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Most Popular Technique, Practice, & Performance

Have No Fear! How to Create Choreography Courageously

Everyone loves a good belly dance choreography… once, of course, it’s grown up into a well-mannered and polished routine. In its growing stages, choreography can be an unruly, demanding brat-  a brat that sometimes makes us want to cry or tear our hair extensions out.

It’s easy to get intimidated when you first begin. Suddenly it’s as if you can’t remember any of the moves or combinations you know. You think that everything you try looks stupid, or it’s just not good enough (anyone else besides me a perfectionist?). These kinds of thoughts aren’t helpful. In fact, they can shut down your creativity. So when we choreograph, we have to give ourselves space to experiment. We have to be willing to have some failures, and to acknowledge that this is part of the process. We have to trust ourselves.

Follow this mantra: Keep. It. Simple.

Keep it simple means that we get out of our own way. We aren’t overly critical of ourselves in the early stages. We keep an open mind to all possibilities. We choose movements and combinations that our bodies love to dance, not moves that we think we should be using or that are beyond our skill level. Keep it simple works because we can (and will) add complexity later. Keep it simple is just our path to get us there.

Before We Begin

The music comes first. Choosing the right song is crucial! The music you select should inspire you, be appropriate for your skill level, and be sensitive to the cultures it represents. Give this some thought before you begin. To start, you can  read my blog article about selecting the right music.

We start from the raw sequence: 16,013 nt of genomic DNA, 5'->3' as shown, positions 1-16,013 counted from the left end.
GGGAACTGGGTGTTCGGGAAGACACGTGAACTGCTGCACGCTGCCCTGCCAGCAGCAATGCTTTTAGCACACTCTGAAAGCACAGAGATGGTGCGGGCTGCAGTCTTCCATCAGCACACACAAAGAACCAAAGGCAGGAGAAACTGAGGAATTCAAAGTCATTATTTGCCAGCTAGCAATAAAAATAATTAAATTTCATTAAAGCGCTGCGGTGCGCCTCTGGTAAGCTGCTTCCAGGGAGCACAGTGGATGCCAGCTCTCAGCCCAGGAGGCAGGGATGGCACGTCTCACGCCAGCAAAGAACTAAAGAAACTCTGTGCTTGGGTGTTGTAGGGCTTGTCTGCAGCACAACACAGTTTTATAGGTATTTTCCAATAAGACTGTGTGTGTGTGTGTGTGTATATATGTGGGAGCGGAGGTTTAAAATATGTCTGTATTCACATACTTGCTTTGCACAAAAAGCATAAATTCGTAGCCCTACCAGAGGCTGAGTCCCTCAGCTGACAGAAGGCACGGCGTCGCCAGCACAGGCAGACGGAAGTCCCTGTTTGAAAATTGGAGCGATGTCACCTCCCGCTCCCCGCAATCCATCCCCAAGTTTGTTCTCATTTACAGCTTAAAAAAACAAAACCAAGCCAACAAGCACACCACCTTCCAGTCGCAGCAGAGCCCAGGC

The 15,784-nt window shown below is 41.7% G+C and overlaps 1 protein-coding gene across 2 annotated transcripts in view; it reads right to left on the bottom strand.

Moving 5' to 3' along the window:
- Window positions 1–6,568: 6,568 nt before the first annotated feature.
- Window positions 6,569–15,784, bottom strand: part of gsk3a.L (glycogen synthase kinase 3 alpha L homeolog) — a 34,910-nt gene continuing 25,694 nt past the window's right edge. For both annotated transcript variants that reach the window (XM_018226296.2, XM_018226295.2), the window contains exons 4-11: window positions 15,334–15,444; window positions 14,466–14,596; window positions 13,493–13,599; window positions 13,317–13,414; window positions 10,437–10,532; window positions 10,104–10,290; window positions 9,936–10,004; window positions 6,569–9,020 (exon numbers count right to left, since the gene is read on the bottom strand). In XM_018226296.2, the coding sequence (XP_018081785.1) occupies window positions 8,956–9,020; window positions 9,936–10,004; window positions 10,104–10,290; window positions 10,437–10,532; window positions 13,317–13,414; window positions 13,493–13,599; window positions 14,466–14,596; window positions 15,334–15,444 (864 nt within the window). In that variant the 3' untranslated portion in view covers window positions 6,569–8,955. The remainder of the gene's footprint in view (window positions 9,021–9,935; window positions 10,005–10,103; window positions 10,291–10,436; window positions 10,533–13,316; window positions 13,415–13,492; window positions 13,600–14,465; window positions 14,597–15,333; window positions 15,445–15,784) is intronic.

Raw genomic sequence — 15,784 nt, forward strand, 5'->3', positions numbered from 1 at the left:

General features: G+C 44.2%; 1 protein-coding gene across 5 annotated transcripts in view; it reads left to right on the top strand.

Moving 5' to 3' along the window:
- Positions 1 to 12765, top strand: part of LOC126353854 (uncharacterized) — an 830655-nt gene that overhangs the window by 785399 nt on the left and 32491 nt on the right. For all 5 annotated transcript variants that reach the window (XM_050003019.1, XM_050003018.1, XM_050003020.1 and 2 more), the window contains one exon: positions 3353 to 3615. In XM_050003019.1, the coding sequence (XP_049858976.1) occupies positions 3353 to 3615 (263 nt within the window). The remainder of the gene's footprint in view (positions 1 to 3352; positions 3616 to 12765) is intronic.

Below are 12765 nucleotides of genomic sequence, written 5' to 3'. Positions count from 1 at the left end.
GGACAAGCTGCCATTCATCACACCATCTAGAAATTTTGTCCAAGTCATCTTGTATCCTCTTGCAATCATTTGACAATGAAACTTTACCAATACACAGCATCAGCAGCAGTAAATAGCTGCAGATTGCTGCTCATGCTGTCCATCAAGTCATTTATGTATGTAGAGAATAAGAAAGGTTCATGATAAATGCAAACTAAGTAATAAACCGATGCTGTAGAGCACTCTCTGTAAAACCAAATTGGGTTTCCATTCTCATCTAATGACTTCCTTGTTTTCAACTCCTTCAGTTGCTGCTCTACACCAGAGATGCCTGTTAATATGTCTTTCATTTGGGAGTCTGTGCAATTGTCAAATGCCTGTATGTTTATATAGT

Give yourself plenty of time. Rushing the creative process to meet a deadline is stressful! You’ll have more space to experiment, more opportunities to be innovative, and a better chance of enjoying the experience if you work with a longer timeline.

Use the techniques that work for you (and ignore the ones that don’t). We all have a different way of learning, and inspiration may come to us in different ways. Experiment with the techniques listed here to see what resonates with you. Don’t add unnecessary work by using every technique in this article. <– Shameless plug: Next month I’ll be discussing how to make your learning style work for you. Check back here in September!

Consider keeping  a journal. You can write down (or video!) your thoughts as you go through the process. It’s helpful for remembering where you left off at your last practice, and for noting ideas you’d like to incorporate later or even in another piece.

Relax. Creativity works best when the mind is clear. Find space in your day when you can set aside your to-do list and life’s demands. You may also find it helpful to begin your practice with a short breathing exercise or a few minutes of meditation.

A frame for your creativity

Step 1: Explore Creatively

The first stage in the process of creating choreography is like brainstorming. This is when we want to be inspired, to be open to lots of possibilities, and to withhold judgement. This is also the stage when we really dive deep into the music, getting to know its nuances and complexities. You might find it helpful to commit to time, not goals (Instead ofI will choreograph the first minute of this song” think “I will spend an hour working on the choreography today”). Be kind and patient with yourself!

  • Improvise. Dance to the music without any expectations and see what happens naturally. If you’d like, you can even use a video camera for later review. Make notes about anything that felt or looked right. It’s okay to note challenging sections too, just remember to withhold judgement.
  • Map the music. This can really help you learn the music at a deeper level. Name each section and note where sections repeat. Mark any interesting accents or melodies. Note rhythm changes or difficult transitions. Later, your map may help you decide where you’d like to repeat sections of choreography, and where you’d like to accentuate contrast.
  • Create a movement bank. Listen to the music and envision the dance in your mind. Write down any moves or combinations you hear along the way. Create a list that you can reference later if you get stuck.
  • Work with a friend. Together you may discover new possibilities that neither of you had thought of before. A friend can help you brainstorm movements, or simply be your sounding board as you talk your ideas out aloud. Make sure, however, that you don’t rely upon him or her to do the work for you.